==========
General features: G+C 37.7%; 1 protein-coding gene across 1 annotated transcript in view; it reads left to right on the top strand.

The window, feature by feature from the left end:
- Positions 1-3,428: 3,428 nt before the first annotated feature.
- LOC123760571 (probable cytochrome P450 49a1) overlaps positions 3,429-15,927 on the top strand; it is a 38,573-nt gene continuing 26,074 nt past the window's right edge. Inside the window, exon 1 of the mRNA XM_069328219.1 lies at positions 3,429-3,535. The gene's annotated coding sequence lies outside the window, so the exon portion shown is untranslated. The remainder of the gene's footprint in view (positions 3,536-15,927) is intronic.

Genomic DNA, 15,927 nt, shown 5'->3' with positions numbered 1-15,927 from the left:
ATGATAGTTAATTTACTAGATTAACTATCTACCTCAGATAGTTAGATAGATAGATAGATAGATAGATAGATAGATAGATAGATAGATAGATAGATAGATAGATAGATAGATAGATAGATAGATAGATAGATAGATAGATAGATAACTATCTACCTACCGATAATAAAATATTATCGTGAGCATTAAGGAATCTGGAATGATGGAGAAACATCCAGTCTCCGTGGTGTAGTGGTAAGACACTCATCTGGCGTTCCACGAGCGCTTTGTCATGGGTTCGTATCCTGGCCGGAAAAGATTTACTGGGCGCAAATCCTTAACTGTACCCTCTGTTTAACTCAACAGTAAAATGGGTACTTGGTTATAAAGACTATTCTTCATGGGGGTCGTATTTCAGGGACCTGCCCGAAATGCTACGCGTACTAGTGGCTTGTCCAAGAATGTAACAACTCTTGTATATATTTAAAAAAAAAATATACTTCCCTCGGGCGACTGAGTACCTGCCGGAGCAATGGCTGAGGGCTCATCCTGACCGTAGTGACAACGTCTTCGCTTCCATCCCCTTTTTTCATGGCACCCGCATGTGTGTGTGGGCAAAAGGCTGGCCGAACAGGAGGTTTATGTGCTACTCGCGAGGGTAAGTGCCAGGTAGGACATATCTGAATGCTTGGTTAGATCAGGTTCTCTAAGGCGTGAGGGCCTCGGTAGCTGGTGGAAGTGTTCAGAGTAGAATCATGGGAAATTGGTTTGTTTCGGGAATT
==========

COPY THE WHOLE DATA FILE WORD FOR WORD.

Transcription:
General features: G+C 37.7%; 1 protein-coding gene across 1 annotated transcript in view; it reads left to right on the top strand.

The window, feature by feature from the left end:
- Positions 1-3,428: 3,428 nt before the first annotated feature.
- LOC123760571 (probable cytochrome P450 49a1) overlaps positions 3,429-15,927 on the top strand; it is a 38,573-nt gene continuing 26,074 nt past the window's right edge. Inside the window, exon 1 of the mRNA XM_069328219.1 lies at positions 3,429-3,535. The gene's annotated coding sequence lies outside the window, so the exon portion shown is untranslated. The remainder of the gene's footprint in view (positions 3,536-15,927) is intronic.

Genomic DNA, 15,927 nt, shown 5'->3' with positions numbered 1-15,927 from the left:
ATGATAGTTAATTTACTAGATTAACTATCTACCTCAGATAGTTAGATAGATAGATAGATAGATAGATAGATAGATAGATAGATAGATAGATAGATAGATAGATAGATAGATAGATAGATAGATAGATAGATAGATAGATAGATAACTATCTACCTACCGATAATAAAATATTATCGTGAGCATTAAGGAATCTGGAATGATGGAGAAACATCCAGTCTCCGTGGTGTAGTGGTAAGACACTCATCTGGCGTTCCACGAGCGCTTTGTCATGGGTTCGTATCCTGGCCGGAAAAGATTTACTGGGCGCAAATCCTTAACTGTACCCTCTGTTTAACTCAACAGTAAAATGGGTACTTGGTTATAAAGACTATTCTTCATGGGGGTCGTATTTCAGGGACCTGCCCGAAATGCTACGCGTACTAGTGGCTTGTCCAAGAATGTAACAACTCTTGTATATATTTAAAAAAAAAATATACTTCCCTCGGGCGACTGAGTACCTGCCGGAGCAATGGCTGAGGGCTCATCCTGACCGTAGTGACAACGTCTTCGCTTCCATCCCCTTTTTTCATGGCACCCGCATGTGTGTGTGGGCAAAAGGCTGGCCGAACAGGAGGTTTATGTGCTACTCGCGAGGGTAAGTGCCAGGTAGGACATATCTGAATGCTTGGTTAGATCAGGTTCTCTAAGGCGTGAGGGCCTCGGTAGCTGGTGGAAGTGTTCAGAGTAGAATCATGGGAAATTGGTTTGTTTCGGGAATT